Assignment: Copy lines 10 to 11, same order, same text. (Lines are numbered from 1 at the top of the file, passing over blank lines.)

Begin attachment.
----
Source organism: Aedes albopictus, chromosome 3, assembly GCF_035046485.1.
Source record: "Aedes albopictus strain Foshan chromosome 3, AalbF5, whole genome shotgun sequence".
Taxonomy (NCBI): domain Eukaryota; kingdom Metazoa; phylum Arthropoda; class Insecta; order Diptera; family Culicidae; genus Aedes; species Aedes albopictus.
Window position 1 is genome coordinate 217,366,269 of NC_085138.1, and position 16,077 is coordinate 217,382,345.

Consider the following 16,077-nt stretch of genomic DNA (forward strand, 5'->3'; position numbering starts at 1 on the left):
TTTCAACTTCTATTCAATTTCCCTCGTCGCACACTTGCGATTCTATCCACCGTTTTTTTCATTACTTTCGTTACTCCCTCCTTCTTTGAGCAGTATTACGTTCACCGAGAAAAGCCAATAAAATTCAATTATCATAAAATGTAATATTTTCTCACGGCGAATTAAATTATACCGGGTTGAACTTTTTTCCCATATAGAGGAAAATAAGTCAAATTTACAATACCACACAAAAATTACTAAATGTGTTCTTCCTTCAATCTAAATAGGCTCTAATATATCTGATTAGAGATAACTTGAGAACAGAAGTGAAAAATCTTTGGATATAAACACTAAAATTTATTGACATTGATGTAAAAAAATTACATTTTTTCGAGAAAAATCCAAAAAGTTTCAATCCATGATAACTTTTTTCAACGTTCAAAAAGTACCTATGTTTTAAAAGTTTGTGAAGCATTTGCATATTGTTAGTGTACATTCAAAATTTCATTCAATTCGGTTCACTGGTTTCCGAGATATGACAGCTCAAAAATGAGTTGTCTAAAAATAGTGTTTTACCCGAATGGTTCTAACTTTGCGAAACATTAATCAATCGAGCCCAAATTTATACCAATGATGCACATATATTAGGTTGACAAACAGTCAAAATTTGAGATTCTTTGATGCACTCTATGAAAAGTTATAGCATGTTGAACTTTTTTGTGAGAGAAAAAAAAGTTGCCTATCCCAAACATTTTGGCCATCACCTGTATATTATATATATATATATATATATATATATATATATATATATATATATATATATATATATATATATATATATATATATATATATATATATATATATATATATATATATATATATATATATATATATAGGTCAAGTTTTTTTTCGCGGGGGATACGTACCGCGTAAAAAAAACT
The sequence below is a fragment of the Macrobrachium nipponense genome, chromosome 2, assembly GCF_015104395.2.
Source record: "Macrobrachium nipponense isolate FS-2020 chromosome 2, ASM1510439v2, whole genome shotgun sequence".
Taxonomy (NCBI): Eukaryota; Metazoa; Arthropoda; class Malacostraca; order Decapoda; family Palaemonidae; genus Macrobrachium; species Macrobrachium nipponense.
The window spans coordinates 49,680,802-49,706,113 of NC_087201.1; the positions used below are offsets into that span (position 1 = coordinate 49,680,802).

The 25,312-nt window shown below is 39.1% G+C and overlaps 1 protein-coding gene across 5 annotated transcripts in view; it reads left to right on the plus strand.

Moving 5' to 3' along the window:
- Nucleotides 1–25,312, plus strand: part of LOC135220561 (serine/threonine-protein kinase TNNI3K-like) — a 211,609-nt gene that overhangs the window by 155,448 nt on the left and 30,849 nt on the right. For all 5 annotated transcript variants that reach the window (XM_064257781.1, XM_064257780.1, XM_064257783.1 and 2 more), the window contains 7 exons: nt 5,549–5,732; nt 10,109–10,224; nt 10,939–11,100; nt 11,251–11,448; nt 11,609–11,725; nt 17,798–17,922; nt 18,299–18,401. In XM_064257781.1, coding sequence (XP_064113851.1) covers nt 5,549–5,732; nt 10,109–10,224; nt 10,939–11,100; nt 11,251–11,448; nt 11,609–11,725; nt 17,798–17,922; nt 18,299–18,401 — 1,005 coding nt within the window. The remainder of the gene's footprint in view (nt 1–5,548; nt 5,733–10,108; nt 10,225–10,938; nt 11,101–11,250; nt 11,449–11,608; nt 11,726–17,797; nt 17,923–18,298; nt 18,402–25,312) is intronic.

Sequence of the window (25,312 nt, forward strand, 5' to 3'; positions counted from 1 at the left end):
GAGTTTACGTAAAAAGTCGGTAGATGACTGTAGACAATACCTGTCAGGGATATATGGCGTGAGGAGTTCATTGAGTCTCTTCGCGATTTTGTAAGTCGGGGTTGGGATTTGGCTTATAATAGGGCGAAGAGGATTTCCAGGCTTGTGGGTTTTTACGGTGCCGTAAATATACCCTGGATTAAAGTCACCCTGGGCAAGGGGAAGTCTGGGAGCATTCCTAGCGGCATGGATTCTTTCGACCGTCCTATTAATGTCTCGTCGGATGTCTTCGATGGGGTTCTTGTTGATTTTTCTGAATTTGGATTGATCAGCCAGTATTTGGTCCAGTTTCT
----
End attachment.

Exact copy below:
The window spans coordinates 49,680,802-49,706,113 of NC_087201.1; the positions used below are offsets into that span (position 1 = coordinate 49,680,802).

The 25,312-nt window shown below is 39.1% G+C and overlaps 1 protein-coding gene across 5 annotated transcripts in view; it reads left to right on the plus strand.